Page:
Assault weapons possess features specifically designed by the world's militaries to make it easier for the shooter to fire a sustained, high volume of rounds into a wide area. As a result of America's weak gun laws, these weapons entered our civilian marketplace decades ago, and criminals quickly learned how to exploit their military features.
In 1994, President Bill Clinton and Congress enacted a federal assault weapons ban. This law named 19 specific models of guns, and also banned "copies or duplicates" of those models. In addition, the law outlawed guns that had two or more specified assault weapon features. Guns that were legally possessed before the effective date of the law remained legal. Finally, the law outlawed the manufacture of detachable, high-capacity ammunition magazines which could hold more than 10 rounds.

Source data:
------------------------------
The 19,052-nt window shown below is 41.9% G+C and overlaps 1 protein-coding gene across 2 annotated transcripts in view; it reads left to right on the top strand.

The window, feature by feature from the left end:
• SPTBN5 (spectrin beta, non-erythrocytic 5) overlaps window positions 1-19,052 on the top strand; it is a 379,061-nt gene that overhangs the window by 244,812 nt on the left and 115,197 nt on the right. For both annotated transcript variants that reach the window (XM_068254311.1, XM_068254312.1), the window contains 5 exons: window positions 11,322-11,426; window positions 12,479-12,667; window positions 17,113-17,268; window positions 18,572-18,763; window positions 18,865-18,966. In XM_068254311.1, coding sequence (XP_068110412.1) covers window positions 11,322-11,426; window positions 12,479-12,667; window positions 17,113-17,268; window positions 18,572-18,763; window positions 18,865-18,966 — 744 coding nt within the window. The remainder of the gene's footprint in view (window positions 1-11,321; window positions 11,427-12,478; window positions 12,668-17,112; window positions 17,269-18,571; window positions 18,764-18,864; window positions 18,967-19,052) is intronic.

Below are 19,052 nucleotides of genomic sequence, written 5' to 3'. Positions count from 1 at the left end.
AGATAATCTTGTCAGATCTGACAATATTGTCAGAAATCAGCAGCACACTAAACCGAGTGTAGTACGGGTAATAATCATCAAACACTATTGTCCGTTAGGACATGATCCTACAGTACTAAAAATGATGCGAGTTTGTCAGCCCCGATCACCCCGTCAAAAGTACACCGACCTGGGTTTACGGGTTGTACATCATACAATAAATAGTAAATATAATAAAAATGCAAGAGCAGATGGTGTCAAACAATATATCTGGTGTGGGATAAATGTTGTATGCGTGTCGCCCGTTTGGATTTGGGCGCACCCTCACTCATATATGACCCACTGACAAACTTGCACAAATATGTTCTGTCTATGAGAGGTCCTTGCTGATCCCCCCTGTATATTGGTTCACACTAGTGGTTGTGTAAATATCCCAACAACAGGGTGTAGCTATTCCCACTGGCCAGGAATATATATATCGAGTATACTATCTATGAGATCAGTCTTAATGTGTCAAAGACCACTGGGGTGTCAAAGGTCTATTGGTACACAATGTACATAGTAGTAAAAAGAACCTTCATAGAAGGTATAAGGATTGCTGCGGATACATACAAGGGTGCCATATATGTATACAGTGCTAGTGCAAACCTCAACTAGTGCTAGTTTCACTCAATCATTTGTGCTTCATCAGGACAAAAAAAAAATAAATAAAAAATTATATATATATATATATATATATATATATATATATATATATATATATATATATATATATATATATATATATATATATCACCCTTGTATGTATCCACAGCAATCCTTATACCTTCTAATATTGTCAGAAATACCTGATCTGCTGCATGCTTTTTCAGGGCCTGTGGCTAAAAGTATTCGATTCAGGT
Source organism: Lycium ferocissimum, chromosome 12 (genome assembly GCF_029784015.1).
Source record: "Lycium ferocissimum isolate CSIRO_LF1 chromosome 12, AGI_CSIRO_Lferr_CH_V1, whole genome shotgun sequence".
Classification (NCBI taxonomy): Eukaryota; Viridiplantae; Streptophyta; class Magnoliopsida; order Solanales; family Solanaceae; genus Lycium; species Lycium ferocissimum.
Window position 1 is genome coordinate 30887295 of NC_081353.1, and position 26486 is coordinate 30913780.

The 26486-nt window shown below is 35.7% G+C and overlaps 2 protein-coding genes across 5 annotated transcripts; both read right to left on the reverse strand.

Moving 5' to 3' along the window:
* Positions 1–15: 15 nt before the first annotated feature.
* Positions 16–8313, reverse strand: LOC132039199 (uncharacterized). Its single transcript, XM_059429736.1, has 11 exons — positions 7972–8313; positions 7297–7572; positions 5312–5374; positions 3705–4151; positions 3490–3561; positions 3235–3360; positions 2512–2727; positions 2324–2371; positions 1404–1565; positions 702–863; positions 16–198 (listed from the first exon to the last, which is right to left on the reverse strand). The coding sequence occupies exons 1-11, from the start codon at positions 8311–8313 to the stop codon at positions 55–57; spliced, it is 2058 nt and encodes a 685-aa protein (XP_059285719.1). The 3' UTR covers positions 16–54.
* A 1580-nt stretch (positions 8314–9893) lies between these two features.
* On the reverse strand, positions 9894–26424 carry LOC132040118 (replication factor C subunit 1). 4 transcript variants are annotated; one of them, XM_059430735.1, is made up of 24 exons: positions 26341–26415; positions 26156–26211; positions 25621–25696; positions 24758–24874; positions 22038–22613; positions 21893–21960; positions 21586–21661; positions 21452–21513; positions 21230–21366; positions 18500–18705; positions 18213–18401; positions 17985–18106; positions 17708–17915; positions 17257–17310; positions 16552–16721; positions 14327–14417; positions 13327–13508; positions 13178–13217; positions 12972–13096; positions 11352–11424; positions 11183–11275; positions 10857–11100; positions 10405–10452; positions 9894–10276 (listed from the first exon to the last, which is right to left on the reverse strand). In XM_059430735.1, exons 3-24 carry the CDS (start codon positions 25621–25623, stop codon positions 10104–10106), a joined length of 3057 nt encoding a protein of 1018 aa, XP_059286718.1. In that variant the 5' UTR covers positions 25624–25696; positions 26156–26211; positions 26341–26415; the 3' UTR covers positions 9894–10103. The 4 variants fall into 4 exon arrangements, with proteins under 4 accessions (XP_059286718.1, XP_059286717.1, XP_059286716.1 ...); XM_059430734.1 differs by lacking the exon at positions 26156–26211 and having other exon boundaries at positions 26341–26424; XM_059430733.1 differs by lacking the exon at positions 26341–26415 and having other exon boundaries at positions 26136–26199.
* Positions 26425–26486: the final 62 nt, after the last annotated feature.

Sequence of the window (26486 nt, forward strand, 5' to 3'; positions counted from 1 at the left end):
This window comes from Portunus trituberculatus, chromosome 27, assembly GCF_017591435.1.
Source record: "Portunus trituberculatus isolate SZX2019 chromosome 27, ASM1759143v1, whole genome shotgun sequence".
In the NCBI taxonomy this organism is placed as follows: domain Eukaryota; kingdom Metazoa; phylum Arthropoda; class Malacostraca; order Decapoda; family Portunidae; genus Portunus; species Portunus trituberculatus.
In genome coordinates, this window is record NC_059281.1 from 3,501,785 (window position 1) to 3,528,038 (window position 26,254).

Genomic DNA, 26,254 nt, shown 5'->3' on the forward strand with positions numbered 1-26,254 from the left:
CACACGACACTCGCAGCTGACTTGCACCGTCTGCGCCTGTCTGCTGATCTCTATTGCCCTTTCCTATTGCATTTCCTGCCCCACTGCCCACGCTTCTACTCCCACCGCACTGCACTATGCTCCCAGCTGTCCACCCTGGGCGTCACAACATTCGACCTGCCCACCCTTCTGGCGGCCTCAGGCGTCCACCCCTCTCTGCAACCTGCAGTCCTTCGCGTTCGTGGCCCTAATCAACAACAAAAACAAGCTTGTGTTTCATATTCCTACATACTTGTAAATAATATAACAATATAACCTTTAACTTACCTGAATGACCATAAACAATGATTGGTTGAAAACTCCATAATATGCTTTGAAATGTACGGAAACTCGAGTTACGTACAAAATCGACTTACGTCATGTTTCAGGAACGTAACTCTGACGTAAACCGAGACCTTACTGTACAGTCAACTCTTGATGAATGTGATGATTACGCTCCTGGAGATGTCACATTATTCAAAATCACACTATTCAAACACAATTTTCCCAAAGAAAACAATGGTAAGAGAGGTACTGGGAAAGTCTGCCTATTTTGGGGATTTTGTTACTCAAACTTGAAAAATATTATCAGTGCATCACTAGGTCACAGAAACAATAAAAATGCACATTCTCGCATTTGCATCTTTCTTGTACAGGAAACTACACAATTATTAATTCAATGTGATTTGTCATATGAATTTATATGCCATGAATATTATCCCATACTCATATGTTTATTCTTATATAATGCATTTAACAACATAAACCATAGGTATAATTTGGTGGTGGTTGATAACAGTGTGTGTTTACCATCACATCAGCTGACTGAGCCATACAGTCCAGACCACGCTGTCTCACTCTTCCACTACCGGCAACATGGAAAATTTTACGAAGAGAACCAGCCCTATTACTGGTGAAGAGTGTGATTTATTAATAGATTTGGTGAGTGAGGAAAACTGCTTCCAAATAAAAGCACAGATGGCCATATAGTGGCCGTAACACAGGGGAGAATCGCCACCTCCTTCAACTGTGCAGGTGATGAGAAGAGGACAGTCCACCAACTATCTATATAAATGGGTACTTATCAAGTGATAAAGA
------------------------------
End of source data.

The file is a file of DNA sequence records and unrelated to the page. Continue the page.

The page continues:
Unfortunately, the law was temporary, designed to sunset in ten years. President George W. Bush stated during the 2004 presidential campaign that he supported renewing the ban, but in September of that year it expired without any action by either the president or Congress.
For years, polls have consistently shown that a majority of Americans want the ban extended. Law enforcement groups agree. Yet, assault weapons remain legal in our country, and are easy to buy, often with no questions asked.
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|Resources for Advocates|
- Brady Campaign Report: Assault Weapons: "Mass Produced Mayhem"
- Violence Policy Center Report: Officer Down
- Legal Community Against Violence Report: Banning Assault Weapons: A Legal Primer for State and Local Action